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Coarse-grained statistics for attributing criticality to heterogeneous neural networks

Authors
Journal
BMC Neuroscience
1471-2202
Publisher
Springer (Biomed Central Ltd.)
Publication Date
Volume
12
Identifiers
DOI: 10.1186/1471-2202-12-s1-p235
Keywords
  • Poster Presentation
Disciplines
  • Biology
  • Computer Science

Abstract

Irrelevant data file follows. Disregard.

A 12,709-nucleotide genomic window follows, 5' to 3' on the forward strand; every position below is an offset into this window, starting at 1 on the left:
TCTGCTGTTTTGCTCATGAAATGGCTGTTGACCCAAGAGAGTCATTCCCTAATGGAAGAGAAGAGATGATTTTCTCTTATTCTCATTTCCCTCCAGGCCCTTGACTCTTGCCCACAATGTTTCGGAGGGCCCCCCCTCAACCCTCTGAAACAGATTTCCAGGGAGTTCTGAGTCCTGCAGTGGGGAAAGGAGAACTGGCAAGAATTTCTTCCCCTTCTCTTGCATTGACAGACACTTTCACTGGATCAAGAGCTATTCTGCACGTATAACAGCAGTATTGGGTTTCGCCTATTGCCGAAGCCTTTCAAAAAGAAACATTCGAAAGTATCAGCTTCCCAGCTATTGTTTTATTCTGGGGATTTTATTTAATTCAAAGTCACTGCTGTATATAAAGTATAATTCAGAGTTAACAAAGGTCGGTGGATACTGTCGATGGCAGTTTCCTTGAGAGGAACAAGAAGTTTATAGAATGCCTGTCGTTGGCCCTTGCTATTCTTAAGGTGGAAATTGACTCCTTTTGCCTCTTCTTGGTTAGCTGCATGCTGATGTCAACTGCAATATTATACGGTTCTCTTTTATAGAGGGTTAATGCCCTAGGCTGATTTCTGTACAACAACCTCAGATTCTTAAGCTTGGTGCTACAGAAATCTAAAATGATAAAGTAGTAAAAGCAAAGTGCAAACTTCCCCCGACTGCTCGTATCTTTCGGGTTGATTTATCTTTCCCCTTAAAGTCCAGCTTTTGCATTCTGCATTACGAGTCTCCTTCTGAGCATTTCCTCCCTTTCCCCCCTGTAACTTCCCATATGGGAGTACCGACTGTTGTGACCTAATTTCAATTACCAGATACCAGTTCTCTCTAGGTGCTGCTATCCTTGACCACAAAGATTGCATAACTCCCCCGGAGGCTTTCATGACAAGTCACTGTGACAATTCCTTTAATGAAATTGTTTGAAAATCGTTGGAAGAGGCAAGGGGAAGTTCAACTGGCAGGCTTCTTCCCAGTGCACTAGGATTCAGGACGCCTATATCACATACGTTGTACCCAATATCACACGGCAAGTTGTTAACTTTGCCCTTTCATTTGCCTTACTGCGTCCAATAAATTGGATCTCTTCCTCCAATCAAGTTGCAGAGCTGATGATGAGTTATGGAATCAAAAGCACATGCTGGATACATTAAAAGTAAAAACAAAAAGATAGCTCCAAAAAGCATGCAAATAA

Coarse-grained statistics for attributing criticality to heterogeneous neural networks POSTER PRESENTATION Open Access Coarse-grained statistics for attributing criticality to heterogeneous neural networks Thomas Gregory Corcoran*, Andy Philippides, Thomas Nowotny From Twentieth Annual Computational Neuroscience Meeting: CNS*2011 Stockholm, Sweden. 23-28 July 2011 Multi-scale modelling has great use in computational neuroscience [1]. This typically involves a stage of coarse graining. However, the assumptions (e.g. that the sum of ensemble activities are dominated by the mean and fluctuations are Gaussian) that underlie a coarse- grained description have yet to be qualified, especially in the biological context where intrinsic diversity can con- tribute to complex activity patterns [2]. Recent work has reported on the effects that intrinsic properties can have on overall network activity [3], while parametric var- iance is proposed to have self-regulatory and tuning effects [4,5]. Here, we report on multi-scale analysis of data from large-scale neuronal network simulations which involves a coarse-graining procedure of the observed spike pat- terns. At each scale of coarse-graining, observables are calculated and the scale-dependence of summary statis- tics is determined. We observe whether the activity forms contiguous events, also known as avalanches, and measure their size. This study differs from others in that it uses coarse graining in both time and space. Our model system contains a heterogeneous popula- tion of adaptive exponential integrate-and-fire model neurons with various heterogeneities on a spatial sheet with toroidal boundary conditions. We then examine locally averaged spike rates calculated across space and time on different scales to form a hierarchical descrip- tion. We then analyse these coarse grained variables in a detrended fluctuation analysis (DFA). We find that there is an appropriate scale for intermit- tency in the coarse-grained observables. We

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